At the Coliseum, when a football game ends, the players take a short but dramatic walk to the locker rooms.
Both teams enter and leave the stadium through a big tunnel, about 100 yards long. Fans hanging over the sides and top of the tunnel entrance yell at the players and drool and throw things, so the players mostly keep their heads down.
This march, seen close-up, is dramatic. There is always blood and sweat, and often tears. Many players are limping, many are grimacing, in pain or exhaustion. Uniforms are tattered, chunks of sod hang from face masks and from faces. The only sounds are cleats clattering on the cement and occasional whoops from the winners or curses from the losers.
The Coliseum tunnel is a great place to get a feeling for the brutality of the game. And when the Raiders play, the action in the tunnel is sometimes better than the game.
Three times this season, Raider players clashed with the enemy in the tunnel.
After playing the 49ers, Howie Long went after the 49ers' offensive line coach during the tunnel march. Long didn't like the 49ers' leg-whipping tactics.
After playing the Seahawks, Rod Martin spat in the face of a Seattle player as two other Raiders pinned the guy's arms from behind. This was sort of the Raiders' version of hockey's power play.
And after Sunday's game against the Patriots, Long got into a tiff with Pat Sullivan, the Patriot general manager who is also the team owner's son. Long got some help from Matt Millen, who, seeing a teammate in distress, grabbed Sullivan by the hair and swatted him upside the head with his helmet, drawing blood.
There seems to be a pattern emerging here.
Raiders play game. Win or lose, Raiders look for someone to mug in tunnel. Raider picks on smaller guy, or gets help from teammates, or both.
Not very pretty. Especially not from a team whose motto is "Pride and Poise."
Maybe they should change the motto to "Tough Guys in a Tunnel."
Maybe someone should tell the Raiders that the game ends when the gun goes off, whereupon real life resumes and the players are subject to the laws and rules of society.
Maybe they don't know this. Maybe if you let your shopping cart bump into Howie Long's car at the supermarket, Howie will slap you around and then run to a pay phone to call Matt Millen, who will hustle over and slap you around some more.
The Raiders have long reveled in their swashbuckling image, tough guys from the wrong side of the tracks who don't take no guff. But you can be a thug with style. Lyle Alzado, for instance, once plucked off an opponent's helmet and threw it at the poor slob. But he did it during a game, and nobody pinned the guy's arms from behind.
Long and Millen are two gentlemen who play hard and are generally considered swell guys off the field. The problem seems to be that the Raiders are even more intense and emotionally volatile than most teams in the NFL, which is in the business of organized mayhem.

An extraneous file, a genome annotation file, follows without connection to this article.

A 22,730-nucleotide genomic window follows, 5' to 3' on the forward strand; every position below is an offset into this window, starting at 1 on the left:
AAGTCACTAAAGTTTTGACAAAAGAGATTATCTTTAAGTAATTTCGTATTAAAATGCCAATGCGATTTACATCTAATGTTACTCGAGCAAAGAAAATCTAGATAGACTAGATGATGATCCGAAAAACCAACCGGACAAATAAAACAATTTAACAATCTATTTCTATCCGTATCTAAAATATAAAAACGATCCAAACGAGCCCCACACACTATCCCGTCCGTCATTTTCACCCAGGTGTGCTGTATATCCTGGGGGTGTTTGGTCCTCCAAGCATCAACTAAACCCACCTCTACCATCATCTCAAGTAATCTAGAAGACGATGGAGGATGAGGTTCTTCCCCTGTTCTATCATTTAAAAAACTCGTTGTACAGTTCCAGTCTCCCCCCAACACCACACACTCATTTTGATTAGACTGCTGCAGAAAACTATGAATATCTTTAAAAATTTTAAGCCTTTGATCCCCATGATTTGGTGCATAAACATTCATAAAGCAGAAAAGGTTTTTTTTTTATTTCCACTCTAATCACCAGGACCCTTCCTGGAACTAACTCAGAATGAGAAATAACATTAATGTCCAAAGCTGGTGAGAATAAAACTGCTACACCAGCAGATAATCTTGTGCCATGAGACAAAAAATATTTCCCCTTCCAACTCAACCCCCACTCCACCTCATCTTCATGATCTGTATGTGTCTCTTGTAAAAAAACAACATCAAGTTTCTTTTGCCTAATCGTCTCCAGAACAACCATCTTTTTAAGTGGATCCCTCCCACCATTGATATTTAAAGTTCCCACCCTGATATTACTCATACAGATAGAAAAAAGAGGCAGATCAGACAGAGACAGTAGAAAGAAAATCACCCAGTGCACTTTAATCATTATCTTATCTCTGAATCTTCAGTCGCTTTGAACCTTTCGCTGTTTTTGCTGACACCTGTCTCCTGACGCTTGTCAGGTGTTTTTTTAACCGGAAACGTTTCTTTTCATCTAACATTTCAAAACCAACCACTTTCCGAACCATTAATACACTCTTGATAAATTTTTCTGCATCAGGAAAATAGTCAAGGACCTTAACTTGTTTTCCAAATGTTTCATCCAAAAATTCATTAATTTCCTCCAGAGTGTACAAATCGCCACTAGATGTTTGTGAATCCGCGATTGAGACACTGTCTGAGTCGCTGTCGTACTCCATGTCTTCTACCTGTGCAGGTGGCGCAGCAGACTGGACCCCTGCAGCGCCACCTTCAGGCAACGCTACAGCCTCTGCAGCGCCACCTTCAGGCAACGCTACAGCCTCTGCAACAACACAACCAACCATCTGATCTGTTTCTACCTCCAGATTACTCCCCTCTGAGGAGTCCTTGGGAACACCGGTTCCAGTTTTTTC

It's hard for some Raiders to turn off the adrenaline right after a game. Still, emotions run high and hot in all sports, yet only Raiders, pro wrestlers and Billy Martin have trouble confining their hostilities to the field of battle.
Please understand that the Raiders' opponents in these postgame bouts should not go blameless. Asked what he was doing on the sidelines, taunting Long during the game, Patriot GM Sullivan said: "Cheerleading."
This is a clear violation of league rules. Any team featuring a sideline cheerleader without exposed cleavage is subject to a five-yard penalty.
Sullivan's actions also defied the rules of sportsmanship and sanity. Sideline taunting should be left to the players, not some "twerp" or "jellyfish"--as Long called Sullivan--who isn't even getting dirty.
And any normal-sized, mature adult person standing on a football sideline shouting insults and threats at an angry, frustrated, frenzied giant like Long, has some deep-seated problems. Maybe Pat's dad didn't let him visit Disneyland.
And say this about the Raiders--you won't find their general manager taunting the other team. In fact you won't find their general manager doing anything. They don't have a general manager.
They do have an owners' son, Mark Davis. Although he's a rabid Raider rooter, Mark Davis is not a team executive and does his cheering and taunting from his seats at the very top row of the Coliseum.
In those respects, the Raiders have class.
But they need a lot of work on their tunnel etiquette. It's ruining their image.